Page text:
my $format = $param{'-format'} || $class->_guess_format( $param{-file} || $ARGV[0] ) || 'pdb'; $format = "\L$format"; # normalize capitalization to lower case
# normalize capitalization
return unless( &_load_format_module($format) ); return "Bio::Structure::IO::$format"->new(@args); }
}
newFhdescriptionprevnextTop
sub newFh {
  my $class = shift;
  return unless my $self = $class->new(@_);
  return $self->fh;
}
fhdescriptionprevnextTop
sub fh {
  my $self = shift;
  my $class = ref($self) || $self;
  my $s = Symbol::gensym;
  tie $$s,$class,$self;
  return $s;
}
_initializedescriptionprevnextTop
sub _initialize {
    my($self, @args) = @_;

    # not really necessary unless we put more in RootI
$self->SUPER::_initialize(@args); # initialize the IO part
$self->_initialize_io(@args);
}
next_structuredescriptionprevnextTop
sub next_structure {
   my ($self, $struc) = @_;
   $self->throw("Sorry, you cannot read from a generic Bio::Structure::IO object.");
}

# Do we want people to read out the sequence directly from a $structIO stream
#
##=head2 next_primary_seq
##
## Title : next_primary_seq
## Usage : $seq = $stream->next_primary_seq
## Function: Provides a primaryseq type of sequence object
## Returns : A Bio::PrimarySeqI object
## Args : none
##
##
##=cut
##
##sub next_primary_seq {
## my ($self) = @_;
##
## # in this case, we default to next_seq. This is because
## # Bio::Seq's are Bio::PrimarySeqI objects. However we
## # expect certain sub classes to override this method to provide
## # less parsing heavy methods to retrieving the objects
##
## return $self->next_seq();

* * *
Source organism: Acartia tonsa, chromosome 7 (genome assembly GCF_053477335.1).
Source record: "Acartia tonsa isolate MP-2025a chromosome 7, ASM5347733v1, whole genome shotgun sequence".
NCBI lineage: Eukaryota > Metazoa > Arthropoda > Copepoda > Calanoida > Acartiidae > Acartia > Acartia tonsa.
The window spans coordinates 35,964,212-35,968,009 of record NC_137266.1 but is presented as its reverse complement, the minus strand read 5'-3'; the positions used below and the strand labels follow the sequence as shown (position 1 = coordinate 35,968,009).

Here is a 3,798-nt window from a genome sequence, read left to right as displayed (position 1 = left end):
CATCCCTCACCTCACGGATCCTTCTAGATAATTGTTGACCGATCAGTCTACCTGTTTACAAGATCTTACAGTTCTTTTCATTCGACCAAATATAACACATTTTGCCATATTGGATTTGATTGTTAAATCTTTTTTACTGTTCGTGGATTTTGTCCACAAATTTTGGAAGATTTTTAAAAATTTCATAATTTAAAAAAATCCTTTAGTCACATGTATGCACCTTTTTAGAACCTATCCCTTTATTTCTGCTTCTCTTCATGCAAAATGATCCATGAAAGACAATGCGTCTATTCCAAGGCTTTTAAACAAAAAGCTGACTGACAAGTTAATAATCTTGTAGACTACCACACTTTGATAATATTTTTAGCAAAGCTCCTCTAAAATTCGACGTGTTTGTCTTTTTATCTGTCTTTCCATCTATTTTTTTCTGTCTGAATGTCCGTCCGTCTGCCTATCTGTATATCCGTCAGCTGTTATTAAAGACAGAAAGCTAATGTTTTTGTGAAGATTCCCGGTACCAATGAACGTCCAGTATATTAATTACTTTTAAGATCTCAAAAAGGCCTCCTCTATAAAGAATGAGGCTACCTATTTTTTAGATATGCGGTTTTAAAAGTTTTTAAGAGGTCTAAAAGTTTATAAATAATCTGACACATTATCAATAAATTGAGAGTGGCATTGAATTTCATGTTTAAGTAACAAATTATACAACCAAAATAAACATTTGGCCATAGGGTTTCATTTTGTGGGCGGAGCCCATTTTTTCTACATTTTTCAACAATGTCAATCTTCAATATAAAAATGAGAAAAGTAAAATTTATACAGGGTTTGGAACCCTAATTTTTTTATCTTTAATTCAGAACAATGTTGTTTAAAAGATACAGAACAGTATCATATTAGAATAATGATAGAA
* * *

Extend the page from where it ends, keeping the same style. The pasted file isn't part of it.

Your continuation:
##
}
write_seqdescriptionprevnextTop
sub write_seq {
    my ($self, $struc) = @_;
    $self->throw("Sorry, you cannot write to a generic Bio::Structure::IO object.");
}


# De we need this here
#
##=head2 alphabet
##
## Title : alphabet
## Usage : $self->alphabet($newval)
## Function: Set/get the molecule type for the Seq objects to be created.
## Example : $seqio->alphabet('protein')
## Returns : value of alphabet: 'dna', 'rna', or 'protein'
## Args : newvalue (optional)
## Throws : Exception if the argument is not one of 'dna', 'rna', or 'protein'
##
##=cut
##
##sub alphabet {
## my ($self, $value) = @_;
##
## if ( defined $value) {
## # instead of hard-coding the allowed values once more, we check by
## # creating a dummy sequence object
## eval {
## my $seq = Bio::PrimarySeq->new('-alphabet' => $value);
## };
## if($@) {
## $self->throw("Invalid alphabet: $value\n. See Bio::PrimarySeq for allowed values.");
## }
## $self->{'alphabet'} = "\L$value";
## }
## return $self->{'alphabet'};
##
}
_load_format_moduledescriptionprevnextTop
sub _load_format_module {
  my ($format) = @_;
  my ($module, $load, $m);

  $module = "_<Bio/Structure/IO/$format.pm";
  $load = "Bio/Structure/IO/$format.pm";

  return 1 if $main::{$module};